By LAMECH JOHNSON
Tribune Staff Reporter
A MAN facing life imprisonment for inappropriate contact and the rape of a 12-year-old girl walked away from the Supreme Court with a seven-year sentence yesterday.
Senior Justice Jon Isaacs told 23-year-old Ovando Knowles he did not think the case warranted the maximum penalty for the actions that took place from 2009 to 2013.
After receiving the sentence that was reduced to five years and nine months due to his time on remand, Knowles asked the court if he could be held in the medium security section of Her Majesty’s Prison.
“Where you are placed is a matter for the prison,” the judge replied.
Knowles was convicted of indecent assault and unlawful sexual intercourse, which he denied from the day of his formal arraignment in the Supreme Court.
The girl claimed the molestation began when she was seven and ended when she was 10. The incidents happened in New Providence and on a Family Island, she said.
The girl claimed she kept silent about the alleged abuse because Knowles threatened to kill a relative of hers.
A formal complaint was made to the police after Knowles allegedly molested her for the last time in June 2013, when she told a family friend that he had forcibly kissed her and squeezed her bottom.
The girl, when cross-examined, denied that her mother coached her to make up the sexual assault claims.
Knowles, in his defence, admitted that he was known to the family and saw the girl on the day when she alleged he groped and kissed her. He strongly denied having contact with her.
Knowles also denied making the admissions to the police.
The jury took less than two hours to arrive at their unanimous guilty verdicts.
Knowles’ lawyer, Keith Seymour, requested a probation report be submitted on his client before the court deals with sentencing.
The judge ordered this be done, but noted that such reports took at least six weeks to be completed.
In yesterday’s proceedings, Janice McKenzie, a senior probation officer at the Department of Rehabilitative Welfare Services, informed the court that persons interviewed with respect to Knowles had spoken of his drug use.
However, they expressed disbelief that he committed a sexual assault against a child because it was out of character for him, she said. She also noted that he had not broken any rules at the prison since his incarceration.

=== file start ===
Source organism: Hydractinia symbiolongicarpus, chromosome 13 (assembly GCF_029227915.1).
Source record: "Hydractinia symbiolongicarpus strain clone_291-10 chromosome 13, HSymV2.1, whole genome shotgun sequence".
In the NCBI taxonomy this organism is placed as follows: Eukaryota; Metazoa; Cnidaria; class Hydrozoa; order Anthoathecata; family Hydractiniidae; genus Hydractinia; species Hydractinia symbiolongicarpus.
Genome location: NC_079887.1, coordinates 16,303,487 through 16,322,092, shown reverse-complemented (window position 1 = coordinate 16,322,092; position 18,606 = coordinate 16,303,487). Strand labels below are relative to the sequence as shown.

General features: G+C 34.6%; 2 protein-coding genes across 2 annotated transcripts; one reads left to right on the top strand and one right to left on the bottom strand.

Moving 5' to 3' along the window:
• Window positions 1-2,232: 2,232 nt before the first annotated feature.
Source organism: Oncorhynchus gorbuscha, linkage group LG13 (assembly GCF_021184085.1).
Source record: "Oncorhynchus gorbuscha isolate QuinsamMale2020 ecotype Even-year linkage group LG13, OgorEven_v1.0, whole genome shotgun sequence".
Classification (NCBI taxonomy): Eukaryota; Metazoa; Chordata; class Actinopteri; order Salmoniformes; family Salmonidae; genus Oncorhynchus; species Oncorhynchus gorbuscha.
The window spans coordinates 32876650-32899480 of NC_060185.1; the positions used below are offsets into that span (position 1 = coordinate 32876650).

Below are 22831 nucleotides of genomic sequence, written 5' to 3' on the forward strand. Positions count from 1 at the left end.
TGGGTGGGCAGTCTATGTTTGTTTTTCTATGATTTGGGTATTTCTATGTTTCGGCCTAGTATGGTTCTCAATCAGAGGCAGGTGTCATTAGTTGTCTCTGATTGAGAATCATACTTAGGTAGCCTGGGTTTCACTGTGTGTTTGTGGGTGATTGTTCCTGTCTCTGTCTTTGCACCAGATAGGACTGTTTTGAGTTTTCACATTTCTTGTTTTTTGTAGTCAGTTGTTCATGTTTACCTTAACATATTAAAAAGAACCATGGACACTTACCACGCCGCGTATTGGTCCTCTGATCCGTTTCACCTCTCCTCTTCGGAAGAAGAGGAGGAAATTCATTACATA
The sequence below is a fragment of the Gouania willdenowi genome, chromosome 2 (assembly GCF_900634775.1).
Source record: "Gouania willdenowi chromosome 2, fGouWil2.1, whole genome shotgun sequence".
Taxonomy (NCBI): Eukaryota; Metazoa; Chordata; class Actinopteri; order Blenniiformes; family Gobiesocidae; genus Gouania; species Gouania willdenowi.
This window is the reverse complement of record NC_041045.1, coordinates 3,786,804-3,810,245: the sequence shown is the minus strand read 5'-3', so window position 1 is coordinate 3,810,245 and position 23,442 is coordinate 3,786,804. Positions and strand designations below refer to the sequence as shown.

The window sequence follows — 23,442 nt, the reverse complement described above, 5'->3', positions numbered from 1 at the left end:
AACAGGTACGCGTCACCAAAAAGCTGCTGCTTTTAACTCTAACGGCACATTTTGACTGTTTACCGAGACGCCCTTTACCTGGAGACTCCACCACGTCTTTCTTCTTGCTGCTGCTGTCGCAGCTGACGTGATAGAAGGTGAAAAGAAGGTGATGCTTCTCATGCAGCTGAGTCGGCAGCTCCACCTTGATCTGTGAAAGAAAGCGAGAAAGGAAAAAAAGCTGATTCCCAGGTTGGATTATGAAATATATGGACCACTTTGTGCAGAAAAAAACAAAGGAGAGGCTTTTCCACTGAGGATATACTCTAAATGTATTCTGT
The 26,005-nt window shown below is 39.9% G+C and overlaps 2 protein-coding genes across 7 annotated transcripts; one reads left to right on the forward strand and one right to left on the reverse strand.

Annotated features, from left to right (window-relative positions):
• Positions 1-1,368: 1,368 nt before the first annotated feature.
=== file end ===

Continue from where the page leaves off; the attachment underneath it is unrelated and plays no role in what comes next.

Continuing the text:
The probation officer told the judge that the victim was coping, but was still haunted by the incidents.
Ms McKenzie said Knowles maintained his innocence and showed no true remorse for his actions.
In a plea of mitigation on behalf of his client, Mr Seymour said that Knowles, as shown by the probation report, had a good relationship with his mother and other relatives. He added that Knowles also attended church prior to his incarceration.
“Though my client maintains his innocence, we do accept the guilty verdict of the jury,” the lawyer said, adding that his client had co-operated with police from day one.
“We are humbly asking and begging the court to impose a reasonable sentence,” the lawyer concluded.
“The jury,” Senior Justice Isaacs said to Knowles, “had been satisfied that you had sexually abused her. While I have heard what your counsel has said regarding leniency, there’s nothing to indicate that you expressed any sort of sorrow as to the experience the victim went through, if not at your hands, someone else.”
“Your honour, I did tell the probation officer that,” Knowles claimed.
“In any event, sir, the events provided a life-long scar on the virtual complainant,” the judge said. “The maximum penalty for this offence is life imprisonment. I’m not of the view that life is called for in this case.”
Senior Justice Isaacs did, however, refer to the Court of Appeal’s decision in the case of Richard Campbell, where it was noted that matters of sexual assaults involving children should carry at least seven years imprisonment.
The judge acknowledged Knowles’ youth and lack of antecedents prior to the conviction, adding: “I’m satisfied that seven years at Her Majesty’s Prison is the appropriate sentence for the offence you committed.”
Knowles was also given 15 months in jail for the indecent assault to run concurrently with the penalty for the charge of unlawful sexual intercourse.
Knowles will serve five years and nine months in jail from yesterday because he has already spent 15 months on remand.
“That is as lenient as the court can be given the circumstances,” Senior Justice Isaacs added.